This article appeared in the June 24, 2020 edition of the Monitor Daily.

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Life on … where?

Courtesy of JHU-APL/SwRI/NASA
This high-resolution image captured by NASA’s New Horizons spacecraft combines blue, red, and infrared images taken by the Ralph/Multispectral Visible Imaging Camera.

The search for life elsewhere in the solar system has officially gotten weird. Until this week, no one dared utter the phrase “life on Pluto” because, well, that would just be plain nuts. A surface temperature of minus 380 degrees Fahrenheit on a world 40 times farther away from the sun than Earth doesn’t exactly conjure images of E.T.

Yet potential life on Pluto is exactly the implication of a new study this week: Pluto could very well have an underground ocean.  

Exploration of the outer solar system has revealed marvels: oceans and rivers and rainstorms of liquid methane on Saturn’s moon Titan and the surprisingly haunting landscape of Pluto itself. But perhaps most interesting has been the discovery of subsurface oceans, first on Jupiter’s moon Europa, then on Saturn’s tiny moon Enceladus. Like a kid running through a summer sprinkler, NASA’s Cassini spacecraft even flew through the geysers that erupt from Enceladus.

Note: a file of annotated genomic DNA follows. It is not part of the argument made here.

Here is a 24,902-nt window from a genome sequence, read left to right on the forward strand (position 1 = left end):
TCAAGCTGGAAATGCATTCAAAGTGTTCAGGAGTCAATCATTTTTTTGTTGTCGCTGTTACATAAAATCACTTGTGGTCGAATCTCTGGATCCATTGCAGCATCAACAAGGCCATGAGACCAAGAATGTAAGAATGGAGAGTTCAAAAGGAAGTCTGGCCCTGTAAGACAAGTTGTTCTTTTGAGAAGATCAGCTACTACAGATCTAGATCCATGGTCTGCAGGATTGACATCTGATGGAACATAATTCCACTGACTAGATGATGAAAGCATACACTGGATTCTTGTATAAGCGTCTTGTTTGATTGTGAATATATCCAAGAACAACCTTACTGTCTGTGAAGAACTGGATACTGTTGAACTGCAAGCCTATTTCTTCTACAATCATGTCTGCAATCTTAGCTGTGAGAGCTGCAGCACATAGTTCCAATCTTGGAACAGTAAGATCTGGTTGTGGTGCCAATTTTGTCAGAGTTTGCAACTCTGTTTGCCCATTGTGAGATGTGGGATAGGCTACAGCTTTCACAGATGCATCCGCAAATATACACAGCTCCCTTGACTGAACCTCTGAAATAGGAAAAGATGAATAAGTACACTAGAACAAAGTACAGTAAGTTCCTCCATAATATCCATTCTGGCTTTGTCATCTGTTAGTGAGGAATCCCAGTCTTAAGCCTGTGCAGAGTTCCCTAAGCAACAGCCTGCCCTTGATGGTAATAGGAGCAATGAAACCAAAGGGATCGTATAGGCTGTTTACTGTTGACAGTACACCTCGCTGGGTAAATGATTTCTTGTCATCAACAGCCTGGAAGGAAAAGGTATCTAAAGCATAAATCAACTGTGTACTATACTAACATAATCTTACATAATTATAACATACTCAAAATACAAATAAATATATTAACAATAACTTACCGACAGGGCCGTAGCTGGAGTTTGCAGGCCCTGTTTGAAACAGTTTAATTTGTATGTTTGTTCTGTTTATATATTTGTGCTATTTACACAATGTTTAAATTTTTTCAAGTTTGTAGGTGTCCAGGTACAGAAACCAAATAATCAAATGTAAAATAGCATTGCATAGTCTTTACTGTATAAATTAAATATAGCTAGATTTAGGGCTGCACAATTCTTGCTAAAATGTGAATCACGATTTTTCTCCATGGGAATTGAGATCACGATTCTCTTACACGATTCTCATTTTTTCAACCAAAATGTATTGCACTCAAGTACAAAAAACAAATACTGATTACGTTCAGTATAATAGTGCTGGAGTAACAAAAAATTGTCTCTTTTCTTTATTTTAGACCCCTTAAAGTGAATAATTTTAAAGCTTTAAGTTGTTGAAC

We don’t know the conditions for organic life beyond Earth, because we haven’t found any yet. But liquid water is thought to be essential. And the discovery of it in places never imagined, says Alan Stern, head of NASA’s 2015 mission to Pluto, is “a fundamental sea change in the way we view the solar system.” Pun probably intended. 

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This article appeared in the June 24, 2020 edition of the Monitor Daily.

Read 06/24 edition
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